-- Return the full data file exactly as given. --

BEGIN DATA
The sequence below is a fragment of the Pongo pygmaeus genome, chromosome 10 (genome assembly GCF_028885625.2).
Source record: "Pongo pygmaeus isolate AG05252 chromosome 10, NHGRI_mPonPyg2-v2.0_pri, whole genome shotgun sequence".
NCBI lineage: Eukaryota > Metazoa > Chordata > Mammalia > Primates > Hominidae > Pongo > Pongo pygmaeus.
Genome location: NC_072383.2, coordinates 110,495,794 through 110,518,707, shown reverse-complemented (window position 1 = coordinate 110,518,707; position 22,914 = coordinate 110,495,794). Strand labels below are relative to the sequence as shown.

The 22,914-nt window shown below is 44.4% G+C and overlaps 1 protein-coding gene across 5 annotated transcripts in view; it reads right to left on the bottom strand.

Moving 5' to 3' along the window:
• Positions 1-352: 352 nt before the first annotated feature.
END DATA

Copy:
The sequence below is a fragment of the Pongo pygmaeus genome, chromosome 10 (genome assembly GCF_028885625.2).
Source record: "Pongo pygmaeus isolate AG05252 chromosome 10, NHGRI_mPonPyg2-v2.0_pri, whole genome shotgun sequence".
NCBI lineage: Eukaryota > Metazoa > Chordata > Mammalia > Primates > Hominidae > Pongo > Pongo pygmaeus.
Genome location: NC_072383.2, coordinates 110,495,794 through 110,518,707, shown reverse-complemented (window position 1 = coordinate 110,518,707; position 22,914 = coordinate 110,495,794). Strand labels below are relative to the sequence as shown.

The 22,914-nt window shown below is 44.4% G+C and overlaps 1 protein-coding gene across 5 annotated transcripts in view; it reads right to left on the bottom strand.

Moving 5' to 3' along the window:
• Positions 1-352: 352 nt before the first annotated feature.